FAST & FURIOUS 6
***1/2 (out of 5)
May 24, 2013
Vin Diesel as DOMINIC TORETTO
Paul Walker as BRIAN O’CONNER
Dwayne Johnson as HOBBS
Jordana Brewster as MIA
Michelle Rodriguez as LETTY
Tyrese Gibson as ROMAN
Sung Kang as HAN
Gal Gadot as GISELE
Ludacris as TEJ
Luke Evans as SHAW
Elsa Pataky as ELENA
Gina Carano as RILEY
Directed by: Justin Lin
BY KEVIN CARR
Listen to Kevin’s radio review…
Pretty much everything about “Fast & Furious 6” (as well as the entire “Fast & Furious” franchise) is overdone. From the action sequences to the rabid testosterone orgasms of its fans, there’s very little moderation in this movie series.
If you listen to the fans – who can often transform from reasonable people to yelling, spitting crazy folks when defending the series a whole – you’d think that “Fast & Furious 6” is the greatest action movie to ever be born, representing the milk of the octane gods. It’s not. It doesn’t even come close.
But that doesn’t mean it’s still not a fun film to watch. Just because there are people out there who might get angry at you if you don’t love love love their dear franchise does not mean that there isn’t some enjoyment to come from the film and the series itself (well, at least the last two installments).
We are at the sixth film, and we see the franchise finally shrugging off much of its street-racing past. That was the primary focus of the first three films, and the fourth one tried to break out of that box. It wasn’t until the once-outlaws on L.A.’s streets stole a freaking bank vault in “Fast Five” did the series actually emerge from its cocoon of sequelitis to become the new template for international action movies.
Now, the “Fast & Furious” films represent an multicultural cast (to target more diverse demographics) in international locations (to maximize foreign box office) that feels more in line with a James Bond film or Oceans movie than a “Point Break” knock-off about street racing in southern California. I suppose that’s a good thing for the series. I just hope that we don’t start seeing this formulaic template applied to every other film series that Hollywood delivers.
In this film, Hobbs (Dwayne Johnson) gets in touch with Dom Toretto (Vin Diesel) to help him capture a dangerous arms dealer. What convinces Dom to assemble his crew is the revelation that Letty (Michelle Rodriguez) is now working for the dealer. Forget the fact that Letty died in the fourth movie. “Fast & Furious 6” employs the best soap opera explanation available (convenient amnesia) to cover this little plot hole.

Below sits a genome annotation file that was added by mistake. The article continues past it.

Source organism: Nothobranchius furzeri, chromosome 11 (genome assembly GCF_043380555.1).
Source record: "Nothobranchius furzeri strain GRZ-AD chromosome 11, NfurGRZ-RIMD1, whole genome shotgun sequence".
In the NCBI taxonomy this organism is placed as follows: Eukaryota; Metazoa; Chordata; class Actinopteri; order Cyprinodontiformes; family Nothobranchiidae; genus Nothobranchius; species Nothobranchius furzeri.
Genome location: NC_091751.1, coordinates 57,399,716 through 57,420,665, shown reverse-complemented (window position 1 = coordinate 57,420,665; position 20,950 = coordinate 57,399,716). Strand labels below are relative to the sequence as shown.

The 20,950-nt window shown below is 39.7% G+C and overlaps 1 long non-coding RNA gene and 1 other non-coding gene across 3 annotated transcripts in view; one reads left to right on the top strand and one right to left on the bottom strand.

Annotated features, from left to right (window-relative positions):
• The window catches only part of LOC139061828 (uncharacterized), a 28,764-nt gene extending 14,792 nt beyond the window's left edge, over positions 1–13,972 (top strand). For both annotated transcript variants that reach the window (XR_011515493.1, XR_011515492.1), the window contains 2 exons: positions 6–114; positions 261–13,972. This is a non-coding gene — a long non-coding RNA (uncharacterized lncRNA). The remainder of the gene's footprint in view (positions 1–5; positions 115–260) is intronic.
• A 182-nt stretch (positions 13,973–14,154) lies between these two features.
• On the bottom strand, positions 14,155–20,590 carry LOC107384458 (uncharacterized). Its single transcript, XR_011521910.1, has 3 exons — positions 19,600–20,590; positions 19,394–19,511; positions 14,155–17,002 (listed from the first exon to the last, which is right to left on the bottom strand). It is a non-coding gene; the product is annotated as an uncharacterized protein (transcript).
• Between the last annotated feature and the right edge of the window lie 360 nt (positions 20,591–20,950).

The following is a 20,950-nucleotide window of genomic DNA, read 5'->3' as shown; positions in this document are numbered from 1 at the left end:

“Fast & Furious 6” simultaneously represents the best and the worst of big-budget Hollywood movies. On one hand, it’s a hell of a fun action flick. For popcorn movie entertainment value, you’ll be hard-pressed to find something that delivers better. However, “Fast & Furious 6” is one of the dumbest movies I’ve seen all year. And by dumb, I mean utterly incomprehensible at times. It’s like the writers didn’t even care. All they needed to do was get to the next action sequence.
The film is filled with plot holes and two-dimensional characters. The motivation of different characters can be nonsensical, and the supposedly surprising plot twists are painfully obvious thirty minutes away. The action is some of the best you’ll see this year, but once the characters step out from behind the wheel, the movie comes to a grinding halt.
I’m all for silly action, but even this movie tested the limits. If you are among those who though the action and violence in “A Good Day to Die Hard” was unrealistic, you’ll see things that are even more ridiculous in this movie.
But then again, who cares? No one is seeing these movies for the plot or anything but the fast cars and high-speed chases. And on that note, the film excels.